“Sister, the Board of Trustees wants to assure you that no discriminatory policy will be implemented in the Islamic Center of Morgantown.”
Feb. 23, 2004: Asra thanks the board president for his efforts and statement. She seeks a clarification that “this affirms the right of women to the front door and the main sanctuary, including all activities there, as well as full and fair participation in the mosque’s activities and services.” She receives no response.
March 1, 2004: Five men issue a memo to the board to notify them about “the establishment of a temporary, voluntary ICM executive committee,” effective March 1, 2004, “to maintain daily Masjid matters, essential for all brothers who attend the daily prayers.”
March 9, 2004: Asra and other members of the community propose the naming of an Ad Hoc Committee, as allowed in Article VII of the constitution, to address “the current management crisis” at ICM. She receives no response.
March 17, 2004: Asra seeks assistance from the Islamic Society of North America’s Leadership Development Center.
March 19, 2004: Asra and other community members send a formal request for involvement to the ICM board, CAIR and ISNA to respond to the unconstitutional “takeover” of the mosque.
March 21, 2004: The board announces an April 23, 2004, election for the executive committee. It notes: “Membership requirement for voting will be waived for this upcoming election only.”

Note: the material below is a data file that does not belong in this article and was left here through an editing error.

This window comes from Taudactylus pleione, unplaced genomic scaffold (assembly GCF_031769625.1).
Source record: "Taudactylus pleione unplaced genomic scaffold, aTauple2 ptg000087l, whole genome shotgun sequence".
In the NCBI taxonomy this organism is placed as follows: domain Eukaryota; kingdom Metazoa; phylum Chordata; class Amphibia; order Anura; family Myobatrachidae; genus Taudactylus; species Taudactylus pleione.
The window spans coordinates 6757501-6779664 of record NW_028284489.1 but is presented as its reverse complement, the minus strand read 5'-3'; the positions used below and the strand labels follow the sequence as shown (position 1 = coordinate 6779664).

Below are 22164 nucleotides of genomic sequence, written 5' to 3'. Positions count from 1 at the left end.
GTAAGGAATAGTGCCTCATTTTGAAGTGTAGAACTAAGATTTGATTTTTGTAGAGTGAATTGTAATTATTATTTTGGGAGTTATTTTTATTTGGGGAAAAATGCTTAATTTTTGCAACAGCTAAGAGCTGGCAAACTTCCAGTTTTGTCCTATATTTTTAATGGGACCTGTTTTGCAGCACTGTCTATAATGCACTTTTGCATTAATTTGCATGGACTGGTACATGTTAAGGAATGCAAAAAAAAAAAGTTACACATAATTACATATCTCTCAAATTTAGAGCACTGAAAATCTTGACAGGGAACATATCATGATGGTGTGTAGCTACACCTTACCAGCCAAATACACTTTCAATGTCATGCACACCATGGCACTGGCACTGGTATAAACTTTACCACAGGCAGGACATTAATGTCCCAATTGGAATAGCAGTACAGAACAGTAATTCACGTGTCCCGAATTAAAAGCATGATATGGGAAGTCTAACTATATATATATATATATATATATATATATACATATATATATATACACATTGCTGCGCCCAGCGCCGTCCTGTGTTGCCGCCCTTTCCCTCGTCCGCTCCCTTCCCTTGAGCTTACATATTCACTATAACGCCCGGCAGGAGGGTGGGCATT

March 25, 2004: The board withdraws the March 21 election announcement. The board issues a notice that it has been “instructed by ISNA to follow the constitution of ICM in various operational matters including, elections, formation of committees, management and running of ICM, etc.”
March 25, 2004: Dr. Nomani seeks assistance from ISNA for overseeing a fair and legal election.
March 26, 2004: A Ph.D. student delivers the Friday sermon and expresses support for Sheikh Yaseen, the spiritual leader of Hamas.
Dr. Nomani reads an announcement notifying the congregation that new plans for an election will be soon announced. In addition, he notes: “In compliance with our constitution, we are informing you that the Board of Trustees does not recognize any Executive Committee that is not elected according to the ICM constitution.” He adds that “the use of the microphone or addresses to the public must also be approved by the board. Any violations of these terms will be considered a violation of the constitution that governs ICM.”